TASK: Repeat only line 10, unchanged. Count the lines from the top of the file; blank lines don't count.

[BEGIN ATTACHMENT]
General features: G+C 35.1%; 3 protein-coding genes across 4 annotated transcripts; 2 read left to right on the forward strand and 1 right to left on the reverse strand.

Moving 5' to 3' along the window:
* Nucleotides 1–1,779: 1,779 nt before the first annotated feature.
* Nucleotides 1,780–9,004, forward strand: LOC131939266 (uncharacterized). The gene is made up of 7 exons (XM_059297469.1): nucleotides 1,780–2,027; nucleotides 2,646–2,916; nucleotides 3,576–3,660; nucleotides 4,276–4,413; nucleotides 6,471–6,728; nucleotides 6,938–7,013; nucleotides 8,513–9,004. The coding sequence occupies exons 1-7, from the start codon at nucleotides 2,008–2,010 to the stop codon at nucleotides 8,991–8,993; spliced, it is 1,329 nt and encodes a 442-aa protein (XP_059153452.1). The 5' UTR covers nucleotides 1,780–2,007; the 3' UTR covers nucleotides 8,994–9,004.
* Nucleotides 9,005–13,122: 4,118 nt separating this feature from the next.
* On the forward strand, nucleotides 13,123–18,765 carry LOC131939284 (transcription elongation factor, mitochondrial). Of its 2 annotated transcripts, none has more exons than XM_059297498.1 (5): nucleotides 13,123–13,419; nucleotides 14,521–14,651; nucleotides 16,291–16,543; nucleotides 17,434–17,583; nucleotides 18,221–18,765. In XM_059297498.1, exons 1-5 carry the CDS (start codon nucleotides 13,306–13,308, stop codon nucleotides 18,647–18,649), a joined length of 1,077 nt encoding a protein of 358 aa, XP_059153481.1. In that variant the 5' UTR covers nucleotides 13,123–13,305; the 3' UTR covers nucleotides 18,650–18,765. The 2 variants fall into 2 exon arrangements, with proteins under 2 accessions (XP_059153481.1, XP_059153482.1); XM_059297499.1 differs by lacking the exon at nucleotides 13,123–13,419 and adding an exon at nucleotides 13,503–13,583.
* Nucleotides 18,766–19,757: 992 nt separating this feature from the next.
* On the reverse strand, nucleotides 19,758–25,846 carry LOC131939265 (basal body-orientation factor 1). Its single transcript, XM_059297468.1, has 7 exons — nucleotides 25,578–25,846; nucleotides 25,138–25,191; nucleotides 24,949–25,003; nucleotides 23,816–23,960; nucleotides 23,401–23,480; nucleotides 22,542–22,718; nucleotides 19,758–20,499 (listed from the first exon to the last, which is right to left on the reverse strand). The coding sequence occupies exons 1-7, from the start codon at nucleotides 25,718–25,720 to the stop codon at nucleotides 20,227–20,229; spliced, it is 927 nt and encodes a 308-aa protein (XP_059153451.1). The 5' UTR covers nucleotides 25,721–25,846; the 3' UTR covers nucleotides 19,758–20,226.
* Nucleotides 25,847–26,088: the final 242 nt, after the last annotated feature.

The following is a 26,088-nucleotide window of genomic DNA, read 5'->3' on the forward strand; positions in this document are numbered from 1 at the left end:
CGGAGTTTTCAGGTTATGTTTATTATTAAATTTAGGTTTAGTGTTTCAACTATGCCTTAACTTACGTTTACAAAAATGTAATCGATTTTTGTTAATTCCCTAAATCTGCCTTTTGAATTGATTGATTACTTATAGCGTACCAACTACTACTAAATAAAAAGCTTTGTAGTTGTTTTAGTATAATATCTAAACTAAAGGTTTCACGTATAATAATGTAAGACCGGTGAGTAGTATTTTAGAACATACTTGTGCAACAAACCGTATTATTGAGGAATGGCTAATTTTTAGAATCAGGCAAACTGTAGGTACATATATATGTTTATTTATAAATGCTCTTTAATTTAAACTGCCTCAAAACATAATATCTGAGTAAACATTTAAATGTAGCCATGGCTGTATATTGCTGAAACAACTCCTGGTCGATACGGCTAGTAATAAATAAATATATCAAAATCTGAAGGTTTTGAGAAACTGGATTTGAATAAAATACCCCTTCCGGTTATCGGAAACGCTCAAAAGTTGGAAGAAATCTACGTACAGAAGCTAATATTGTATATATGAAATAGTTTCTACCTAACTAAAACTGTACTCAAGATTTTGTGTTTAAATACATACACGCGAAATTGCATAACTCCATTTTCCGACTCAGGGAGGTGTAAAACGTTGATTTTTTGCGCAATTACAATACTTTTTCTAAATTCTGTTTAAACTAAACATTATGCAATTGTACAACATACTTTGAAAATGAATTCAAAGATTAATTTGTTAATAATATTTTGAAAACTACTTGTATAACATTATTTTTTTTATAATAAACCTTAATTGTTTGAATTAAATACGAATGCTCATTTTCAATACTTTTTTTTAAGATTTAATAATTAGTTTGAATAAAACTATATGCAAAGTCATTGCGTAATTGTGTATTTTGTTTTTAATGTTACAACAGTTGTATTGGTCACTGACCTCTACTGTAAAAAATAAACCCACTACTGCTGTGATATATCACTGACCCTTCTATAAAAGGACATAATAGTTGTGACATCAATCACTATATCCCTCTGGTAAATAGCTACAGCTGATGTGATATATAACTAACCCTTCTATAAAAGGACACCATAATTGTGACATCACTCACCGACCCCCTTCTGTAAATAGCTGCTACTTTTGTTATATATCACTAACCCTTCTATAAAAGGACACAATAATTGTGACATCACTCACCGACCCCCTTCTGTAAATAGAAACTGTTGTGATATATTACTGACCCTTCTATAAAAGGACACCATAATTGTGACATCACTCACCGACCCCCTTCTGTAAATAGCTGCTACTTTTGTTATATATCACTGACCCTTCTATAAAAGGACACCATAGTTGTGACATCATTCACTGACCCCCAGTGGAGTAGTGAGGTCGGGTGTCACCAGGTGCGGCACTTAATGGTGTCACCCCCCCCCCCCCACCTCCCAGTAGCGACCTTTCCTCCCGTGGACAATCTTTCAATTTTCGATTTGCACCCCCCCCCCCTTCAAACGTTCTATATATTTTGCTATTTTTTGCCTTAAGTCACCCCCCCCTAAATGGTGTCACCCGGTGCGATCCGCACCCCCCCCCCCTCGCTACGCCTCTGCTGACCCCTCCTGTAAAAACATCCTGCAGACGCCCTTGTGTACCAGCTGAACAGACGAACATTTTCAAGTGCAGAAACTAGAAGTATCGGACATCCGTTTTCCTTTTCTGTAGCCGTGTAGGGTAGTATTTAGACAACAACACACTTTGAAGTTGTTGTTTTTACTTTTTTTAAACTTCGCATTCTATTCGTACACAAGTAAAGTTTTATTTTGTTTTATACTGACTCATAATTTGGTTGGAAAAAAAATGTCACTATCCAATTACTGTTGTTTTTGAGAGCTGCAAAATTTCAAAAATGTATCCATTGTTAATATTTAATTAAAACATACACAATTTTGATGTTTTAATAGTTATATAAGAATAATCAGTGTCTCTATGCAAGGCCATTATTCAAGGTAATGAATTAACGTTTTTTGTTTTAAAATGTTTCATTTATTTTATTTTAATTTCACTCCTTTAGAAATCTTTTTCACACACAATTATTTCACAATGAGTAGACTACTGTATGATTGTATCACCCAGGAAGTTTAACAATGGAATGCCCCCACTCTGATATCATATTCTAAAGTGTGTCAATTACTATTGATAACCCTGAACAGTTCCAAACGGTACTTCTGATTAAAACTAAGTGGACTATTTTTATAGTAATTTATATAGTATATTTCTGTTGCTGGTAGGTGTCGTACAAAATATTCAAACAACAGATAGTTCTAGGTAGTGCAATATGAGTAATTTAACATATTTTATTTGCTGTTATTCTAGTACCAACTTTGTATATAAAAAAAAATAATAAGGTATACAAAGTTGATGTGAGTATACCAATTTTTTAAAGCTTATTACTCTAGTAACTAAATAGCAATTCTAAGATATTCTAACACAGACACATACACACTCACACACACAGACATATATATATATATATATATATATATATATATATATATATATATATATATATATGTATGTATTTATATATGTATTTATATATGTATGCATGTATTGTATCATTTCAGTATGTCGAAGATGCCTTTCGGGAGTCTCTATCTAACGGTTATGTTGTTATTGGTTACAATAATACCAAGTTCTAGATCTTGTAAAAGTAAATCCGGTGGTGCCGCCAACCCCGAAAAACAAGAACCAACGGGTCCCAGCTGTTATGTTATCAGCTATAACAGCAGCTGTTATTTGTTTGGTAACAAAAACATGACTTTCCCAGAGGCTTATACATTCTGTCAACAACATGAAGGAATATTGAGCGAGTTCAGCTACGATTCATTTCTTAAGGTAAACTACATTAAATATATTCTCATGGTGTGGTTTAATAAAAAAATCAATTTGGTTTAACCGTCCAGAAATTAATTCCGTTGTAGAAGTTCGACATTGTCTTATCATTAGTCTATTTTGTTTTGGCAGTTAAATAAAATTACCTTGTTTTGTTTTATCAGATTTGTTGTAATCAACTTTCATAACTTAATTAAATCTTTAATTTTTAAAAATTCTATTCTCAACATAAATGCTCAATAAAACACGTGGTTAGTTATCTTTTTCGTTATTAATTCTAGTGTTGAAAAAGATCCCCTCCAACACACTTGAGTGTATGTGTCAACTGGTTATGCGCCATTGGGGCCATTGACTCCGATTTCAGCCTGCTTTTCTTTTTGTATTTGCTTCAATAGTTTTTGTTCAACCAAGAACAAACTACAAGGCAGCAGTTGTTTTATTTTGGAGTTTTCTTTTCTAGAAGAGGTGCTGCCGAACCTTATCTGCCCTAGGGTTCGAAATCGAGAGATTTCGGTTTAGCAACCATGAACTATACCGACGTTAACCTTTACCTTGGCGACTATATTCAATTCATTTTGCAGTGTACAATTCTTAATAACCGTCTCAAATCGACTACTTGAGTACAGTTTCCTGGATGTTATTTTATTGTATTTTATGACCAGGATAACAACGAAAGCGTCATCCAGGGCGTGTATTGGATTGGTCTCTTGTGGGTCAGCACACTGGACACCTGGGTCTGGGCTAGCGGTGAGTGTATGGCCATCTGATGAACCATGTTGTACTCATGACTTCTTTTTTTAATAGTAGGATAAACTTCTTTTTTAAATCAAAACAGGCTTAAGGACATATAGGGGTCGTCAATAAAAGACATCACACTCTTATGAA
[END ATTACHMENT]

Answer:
The following is a 26,088-nucleotide window of genomic DNA, read 5'->3' on the forward strand; positions in this document are numbered from 1 at the left end: